My younger sister is a good example of this. She was raised vegetarian and so her attitudes about food are somewhat similar to the habitual animal eating of many omnivores. And in fact, she doesn't much like most animals and she never, ever tries to convert anyone to vegetarianism. She wouldn't be vegetarian if she hadn't been raised that way, but since she was, she's far more open to vegan persuasion than the average omni.

    June 24, 2008
  7. Dan #

    I agree with Mary that many L-O “vegetarians” simply are not aware of how much cruelty and torture is involved in eggs and dairy products (including the new so-called “humane” alternatives). In fact, from purely a treatment standpoint, and ignoring the use question (the only answer to which is veganism), one is much better off giving up eggs and dairy and just eating meat if avoiding cruelty is the concern.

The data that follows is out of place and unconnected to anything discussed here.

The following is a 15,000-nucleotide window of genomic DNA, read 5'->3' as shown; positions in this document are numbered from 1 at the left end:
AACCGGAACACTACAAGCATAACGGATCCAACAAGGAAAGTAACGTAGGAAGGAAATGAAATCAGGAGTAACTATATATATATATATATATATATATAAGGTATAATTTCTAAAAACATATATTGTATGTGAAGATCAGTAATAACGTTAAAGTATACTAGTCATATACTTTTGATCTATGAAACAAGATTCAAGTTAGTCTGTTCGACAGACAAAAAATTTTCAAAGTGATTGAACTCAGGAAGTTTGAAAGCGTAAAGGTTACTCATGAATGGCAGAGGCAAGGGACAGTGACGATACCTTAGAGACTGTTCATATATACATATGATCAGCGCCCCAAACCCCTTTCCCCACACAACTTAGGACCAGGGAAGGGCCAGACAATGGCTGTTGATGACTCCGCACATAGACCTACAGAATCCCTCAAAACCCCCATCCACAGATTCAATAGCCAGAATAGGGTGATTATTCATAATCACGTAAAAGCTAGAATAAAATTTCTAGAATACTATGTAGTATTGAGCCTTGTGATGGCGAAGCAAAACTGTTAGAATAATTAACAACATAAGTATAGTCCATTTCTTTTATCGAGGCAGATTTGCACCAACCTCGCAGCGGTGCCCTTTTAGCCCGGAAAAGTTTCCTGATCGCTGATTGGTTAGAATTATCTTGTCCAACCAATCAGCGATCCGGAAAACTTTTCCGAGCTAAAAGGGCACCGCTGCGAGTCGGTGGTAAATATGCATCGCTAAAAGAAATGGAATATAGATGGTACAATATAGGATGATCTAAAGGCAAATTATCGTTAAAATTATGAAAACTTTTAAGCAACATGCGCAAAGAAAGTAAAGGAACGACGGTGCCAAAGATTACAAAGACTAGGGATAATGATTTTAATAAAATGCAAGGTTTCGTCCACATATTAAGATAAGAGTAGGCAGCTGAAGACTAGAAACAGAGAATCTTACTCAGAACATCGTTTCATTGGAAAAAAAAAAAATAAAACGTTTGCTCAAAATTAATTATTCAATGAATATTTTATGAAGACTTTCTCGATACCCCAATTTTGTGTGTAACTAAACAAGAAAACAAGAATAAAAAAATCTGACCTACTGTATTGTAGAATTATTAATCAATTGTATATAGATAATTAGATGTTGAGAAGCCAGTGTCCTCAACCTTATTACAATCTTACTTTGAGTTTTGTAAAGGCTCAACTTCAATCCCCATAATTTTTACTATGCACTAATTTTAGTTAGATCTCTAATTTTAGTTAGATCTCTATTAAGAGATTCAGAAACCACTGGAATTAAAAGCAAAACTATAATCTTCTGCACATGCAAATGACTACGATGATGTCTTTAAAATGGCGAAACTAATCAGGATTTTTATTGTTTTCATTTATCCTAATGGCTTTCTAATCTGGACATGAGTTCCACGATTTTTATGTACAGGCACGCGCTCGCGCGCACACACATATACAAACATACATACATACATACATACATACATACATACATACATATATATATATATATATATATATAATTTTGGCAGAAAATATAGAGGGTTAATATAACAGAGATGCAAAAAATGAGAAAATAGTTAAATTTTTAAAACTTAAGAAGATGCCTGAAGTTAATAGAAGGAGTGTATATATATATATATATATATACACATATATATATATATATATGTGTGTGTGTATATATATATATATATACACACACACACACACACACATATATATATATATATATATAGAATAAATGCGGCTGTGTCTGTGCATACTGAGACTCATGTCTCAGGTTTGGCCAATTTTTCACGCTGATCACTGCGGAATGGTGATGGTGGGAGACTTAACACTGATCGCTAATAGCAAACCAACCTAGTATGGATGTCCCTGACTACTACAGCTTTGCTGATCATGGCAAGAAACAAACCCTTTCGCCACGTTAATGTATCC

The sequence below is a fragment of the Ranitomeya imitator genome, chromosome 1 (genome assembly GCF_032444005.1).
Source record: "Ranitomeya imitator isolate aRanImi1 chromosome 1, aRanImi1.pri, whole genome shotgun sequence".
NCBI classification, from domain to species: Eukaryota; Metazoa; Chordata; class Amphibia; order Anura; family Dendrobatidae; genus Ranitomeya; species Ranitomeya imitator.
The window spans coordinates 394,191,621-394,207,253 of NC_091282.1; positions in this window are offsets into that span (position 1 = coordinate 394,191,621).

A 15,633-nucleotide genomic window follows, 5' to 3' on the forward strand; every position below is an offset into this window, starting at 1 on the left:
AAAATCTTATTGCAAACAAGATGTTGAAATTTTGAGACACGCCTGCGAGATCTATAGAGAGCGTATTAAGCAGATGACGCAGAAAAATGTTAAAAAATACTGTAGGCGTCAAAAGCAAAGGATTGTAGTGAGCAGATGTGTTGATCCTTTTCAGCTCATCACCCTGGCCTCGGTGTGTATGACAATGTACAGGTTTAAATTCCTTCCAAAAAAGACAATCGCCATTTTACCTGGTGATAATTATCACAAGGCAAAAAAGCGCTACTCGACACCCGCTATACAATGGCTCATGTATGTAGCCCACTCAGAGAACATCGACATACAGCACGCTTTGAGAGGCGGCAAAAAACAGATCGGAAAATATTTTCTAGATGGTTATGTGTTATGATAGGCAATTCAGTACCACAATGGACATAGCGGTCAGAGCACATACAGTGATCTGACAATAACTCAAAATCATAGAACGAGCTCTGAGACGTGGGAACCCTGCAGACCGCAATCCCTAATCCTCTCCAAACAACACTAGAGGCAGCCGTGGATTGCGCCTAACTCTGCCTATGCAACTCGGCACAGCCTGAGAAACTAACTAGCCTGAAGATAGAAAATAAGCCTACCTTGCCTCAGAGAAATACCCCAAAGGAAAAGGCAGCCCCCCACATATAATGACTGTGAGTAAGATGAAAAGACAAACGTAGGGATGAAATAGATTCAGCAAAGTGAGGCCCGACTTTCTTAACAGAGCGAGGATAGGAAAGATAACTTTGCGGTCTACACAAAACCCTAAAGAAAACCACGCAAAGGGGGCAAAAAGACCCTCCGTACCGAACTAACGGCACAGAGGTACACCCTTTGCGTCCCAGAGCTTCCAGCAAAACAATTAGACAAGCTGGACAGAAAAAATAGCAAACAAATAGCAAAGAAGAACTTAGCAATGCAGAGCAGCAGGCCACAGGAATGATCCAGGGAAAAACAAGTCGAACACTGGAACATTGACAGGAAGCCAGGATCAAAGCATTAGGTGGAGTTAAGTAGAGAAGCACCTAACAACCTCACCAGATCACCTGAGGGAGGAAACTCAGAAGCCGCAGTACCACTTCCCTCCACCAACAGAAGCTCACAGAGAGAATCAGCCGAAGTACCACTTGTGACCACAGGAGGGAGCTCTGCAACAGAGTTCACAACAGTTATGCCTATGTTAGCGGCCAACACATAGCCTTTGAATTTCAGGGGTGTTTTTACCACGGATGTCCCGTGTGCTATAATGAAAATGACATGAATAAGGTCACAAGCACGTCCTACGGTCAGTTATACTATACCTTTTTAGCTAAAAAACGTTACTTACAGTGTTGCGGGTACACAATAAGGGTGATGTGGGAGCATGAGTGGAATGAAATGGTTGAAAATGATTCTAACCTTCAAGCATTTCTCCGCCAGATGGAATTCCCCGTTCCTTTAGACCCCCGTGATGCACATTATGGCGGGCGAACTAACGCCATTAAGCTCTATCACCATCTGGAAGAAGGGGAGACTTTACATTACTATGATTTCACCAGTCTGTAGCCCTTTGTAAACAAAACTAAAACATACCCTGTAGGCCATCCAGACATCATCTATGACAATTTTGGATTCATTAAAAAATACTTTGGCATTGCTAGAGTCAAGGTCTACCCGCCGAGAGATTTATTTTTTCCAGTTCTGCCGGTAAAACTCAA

For those who ARE aware, it is not just a matter of a little inconsistency or impurity; on the contrary, being an L-O “vegetarian” for ethical reasons is like avoiding brown cows in favor of black and white cows – laughably arbitrary and nonsensical. If one judges omnivores in the role of an L-O “vegetarian”, then one is guilty of gross hypocrisy also, not merely the innocuous, subtle hypocrisy that is universal in human nature.

    In short, the L-O “vegetarian” diet makes no sense from any standpoint: health, ethical, whatever. It is grossly arbitrary to anyone who has all of the relevant information and knowledge at hand.

    June 24, 2008